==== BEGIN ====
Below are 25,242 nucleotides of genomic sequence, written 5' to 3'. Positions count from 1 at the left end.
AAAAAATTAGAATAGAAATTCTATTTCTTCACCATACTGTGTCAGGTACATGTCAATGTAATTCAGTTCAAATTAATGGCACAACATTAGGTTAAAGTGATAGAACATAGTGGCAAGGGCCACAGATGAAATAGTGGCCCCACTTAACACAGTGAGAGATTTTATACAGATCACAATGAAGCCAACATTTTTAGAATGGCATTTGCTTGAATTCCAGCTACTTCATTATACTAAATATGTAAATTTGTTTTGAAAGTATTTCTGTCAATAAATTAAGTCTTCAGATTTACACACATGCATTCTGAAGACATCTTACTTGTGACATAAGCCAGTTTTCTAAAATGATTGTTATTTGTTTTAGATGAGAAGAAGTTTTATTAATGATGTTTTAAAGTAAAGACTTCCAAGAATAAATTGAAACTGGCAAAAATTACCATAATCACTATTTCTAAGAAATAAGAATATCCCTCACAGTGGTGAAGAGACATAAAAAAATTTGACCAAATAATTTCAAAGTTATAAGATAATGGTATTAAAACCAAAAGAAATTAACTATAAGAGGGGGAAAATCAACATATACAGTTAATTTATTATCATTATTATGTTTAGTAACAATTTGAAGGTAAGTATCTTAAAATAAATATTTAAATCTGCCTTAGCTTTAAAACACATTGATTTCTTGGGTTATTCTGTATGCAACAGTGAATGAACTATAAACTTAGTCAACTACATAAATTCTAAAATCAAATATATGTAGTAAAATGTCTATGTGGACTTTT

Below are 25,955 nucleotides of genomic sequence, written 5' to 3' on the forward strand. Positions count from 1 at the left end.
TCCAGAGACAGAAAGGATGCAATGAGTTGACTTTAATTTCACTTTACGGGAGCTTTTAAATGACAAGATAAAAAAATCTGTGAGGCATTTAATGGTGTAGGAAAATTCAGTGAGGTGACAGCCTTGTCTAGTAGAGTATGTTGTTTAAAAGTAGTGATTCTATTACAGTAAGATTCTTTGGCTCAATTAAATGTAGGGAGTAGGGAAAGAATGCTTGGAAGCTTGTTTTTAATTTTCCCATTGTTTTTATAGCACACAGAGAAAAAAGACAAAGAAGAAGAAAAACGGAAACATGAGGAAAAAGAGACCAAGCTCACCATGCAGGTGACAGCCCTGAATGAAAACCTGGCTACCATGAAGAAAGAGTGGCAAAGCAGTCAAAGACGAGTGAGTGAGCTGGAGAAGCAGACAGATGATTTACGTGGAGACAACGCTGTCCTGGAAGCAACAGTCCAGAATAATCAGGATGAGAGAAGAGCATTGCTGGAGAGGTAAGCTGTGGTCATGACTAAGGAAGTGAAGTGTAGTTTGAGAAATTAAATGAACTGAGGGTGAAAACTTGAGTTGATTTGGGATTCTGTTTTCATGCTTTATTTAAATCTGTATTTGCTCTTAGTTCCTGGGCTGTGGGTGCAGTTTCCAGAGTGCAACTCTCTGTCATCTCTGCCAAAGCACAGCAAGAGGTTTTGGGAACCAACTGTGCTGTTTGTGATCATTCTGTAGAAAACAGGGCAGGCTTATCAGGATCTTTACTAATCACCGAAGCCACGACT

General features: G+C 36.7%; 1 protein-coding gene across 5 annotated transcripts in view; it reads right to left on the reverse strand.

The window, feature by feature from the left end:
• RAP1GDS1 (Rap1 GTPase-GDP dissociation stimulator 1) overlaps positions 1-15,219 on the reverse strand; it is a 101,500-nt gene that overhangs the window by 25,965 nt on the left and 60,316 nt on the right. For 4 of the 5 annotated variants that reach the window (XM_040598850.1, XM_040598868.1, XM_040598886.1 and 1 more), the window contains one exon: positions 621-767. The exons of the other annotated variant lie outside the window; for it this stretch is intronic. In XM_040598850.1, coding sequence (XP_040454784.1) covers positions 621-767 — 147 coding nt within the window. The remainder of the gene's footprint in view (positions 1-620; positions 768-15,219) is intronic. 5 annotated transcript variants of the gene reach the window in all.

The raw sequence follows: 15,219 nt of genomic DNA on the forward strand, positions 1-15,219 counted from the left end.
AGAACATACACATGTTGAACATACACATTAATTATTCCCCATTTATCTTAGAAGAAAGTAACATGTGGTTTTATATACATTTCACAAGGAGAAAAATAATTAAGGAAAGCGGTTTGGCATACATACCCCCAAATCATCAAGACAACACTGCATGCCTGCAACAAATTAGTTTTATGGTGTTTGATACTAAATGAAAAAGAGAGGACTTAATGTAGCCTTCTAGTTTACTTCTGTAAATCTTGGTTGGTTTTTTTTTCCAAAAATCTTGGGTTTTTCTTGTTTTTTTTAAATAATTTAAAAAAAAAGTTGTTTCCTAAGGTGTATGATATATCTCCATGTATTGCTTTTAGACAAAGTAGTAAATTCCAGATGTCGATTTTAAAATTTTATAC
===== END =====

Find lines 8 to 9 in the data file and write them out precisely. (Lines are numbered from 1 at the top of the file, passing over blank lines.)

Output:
The raw sequence follows: 15,219 nt of genomic DNA on the forward strand, positions 1-15,219 counted from the left end.
AGAACATACACATGTTGAACATACACATTAATTATTCCCCATTTATCTTAGAAGAAAGTAACATGTGGTTTTATATACATTTCACAAGGAGAAAAATAATTAAGGAAAGCGGTTTGGCATACATACCCCCAAATCATCAAGACAACACTGCATGCCTGCAACAAATTAGTTTTATGGTGTTTGATACTAAATGAAAAAGAGAGGACTTAATGTAGCCTTCTAGTTTACTTCTGTAAATCTTGGTTGGTTTTTTTTTCCAAAAATCTTGGGTTTTTCTTGTTTTTTTTAAATAATTTAAAAAAAAAGTTGTTTCCTAAGGTGTATGATATATCTCCATGTATTGCTTTTAGACAAAGTAGTAAATTCCAGATGTCGATTTTAAAATTTTATAC